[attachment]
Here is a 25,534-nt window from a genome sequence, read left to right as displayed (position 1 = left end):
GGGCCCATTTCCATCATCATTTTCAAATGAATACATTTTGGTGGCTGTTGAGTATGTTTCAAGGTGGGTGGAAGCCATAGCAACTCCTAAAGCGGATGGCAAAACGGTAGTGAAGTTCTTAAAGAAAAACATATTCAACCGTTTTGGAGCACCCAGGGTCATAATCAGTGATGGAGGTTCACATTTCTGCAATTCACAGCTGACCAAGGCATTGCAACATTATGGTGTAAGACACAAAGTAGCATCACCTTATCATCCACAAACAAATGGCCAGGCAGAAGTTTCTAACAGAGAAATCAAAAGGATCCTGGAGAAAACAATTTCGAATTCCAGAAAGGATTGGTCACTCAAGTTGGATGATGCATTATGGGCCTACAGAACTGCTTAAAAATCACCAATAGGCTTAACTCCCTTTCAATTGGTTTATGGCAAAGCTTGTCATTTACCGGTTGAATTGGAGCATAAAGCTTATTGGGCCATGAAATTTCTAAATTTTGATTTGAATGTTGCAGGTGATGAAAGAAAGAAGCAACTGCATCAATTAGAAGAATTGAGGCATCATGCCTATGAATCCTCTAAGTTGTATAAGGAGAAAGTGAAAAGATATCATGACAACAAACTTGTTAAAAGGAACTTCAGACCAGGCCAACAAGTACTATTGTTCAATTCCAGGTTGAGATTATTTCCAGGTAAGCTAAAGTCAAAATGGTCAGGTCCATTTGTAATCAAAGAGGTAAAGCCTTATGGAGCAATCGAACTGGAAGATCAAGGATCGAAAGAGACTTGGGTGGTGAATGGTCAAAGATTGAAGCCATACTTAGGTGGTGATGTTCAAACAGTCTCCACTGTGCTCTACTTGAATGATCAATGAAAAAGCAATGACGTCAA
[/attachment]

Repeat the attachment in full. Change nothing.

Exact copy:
Here is a 25,534-nt window from a genome sequence, read left to right as displayed (position 1 = left end):
GGGCCCATTTCCATCATCATTTTCAAATGAATACATTTTGGTGGCTGTTGAGTATGTTTCAAGGTGGGTGGAAGCCATAGCAACTCCTAAAGCGGATGGCAAAACGGTAGTGAAGTTCTTAAAGAAAAACATATTCAACCGTTTTGGAGCACCCAGGGTCATAATCAGTGATGGAGGTTCACATTTCTGCAATTCACAGCTGACCAAGGCATTGCAACATTATGGTGTAAGACACAAAGTAGCATCACCTTATCATCCACAAACAAATGGCCAGGCAGAAGTTTCTAACAGAGAAATCAAAAGGATCCTGGAGAAAACAATTTCGAATTCCAGAAAGGATTGGTCACTCAAGTTGGATGATGCATTATGGGCCTACAGAACTGCTTAAAAATCACCAATAGGCTTAACTCCCTTTCAATTGGTTTATGGCAAAGCTTGTCATTTACCGGTTGAATTGGAGCATAAAGCTTATTGGGCCATGAAATTTCTAAATTTTGATTTGAATGTTGCAGGTGATGAAAGAAAGAAGCAACTGCATCAATTAGAAGAATTGAGGCATCATGCCTATGAATCCTCTAAGTTGTATAAGGAGAAAGTGAAAAGATATCATGACAACAAACTTGTTAAAAGGAACTTCAGACCAGGCCAACAAGTACTATTGTTCAATTCCAGGTTGAGATTATTTCCAGGTAAGCTAAAGTCAAAATGGTCAGGTCCATTTGTAATCAAAGAGGTAAAGCCTTATGGAGCAATCGAACTGGAAGATCAAGGATCGAAAGAGACTTGGGTGGTGAATGGTCAAAGATTGAAGCCATACTTAGGTGGTGATGTTCAAACAGTCTCCACTGTGCTCTACTTGAATGATCAATGAAAAAGCAATGACGTCAA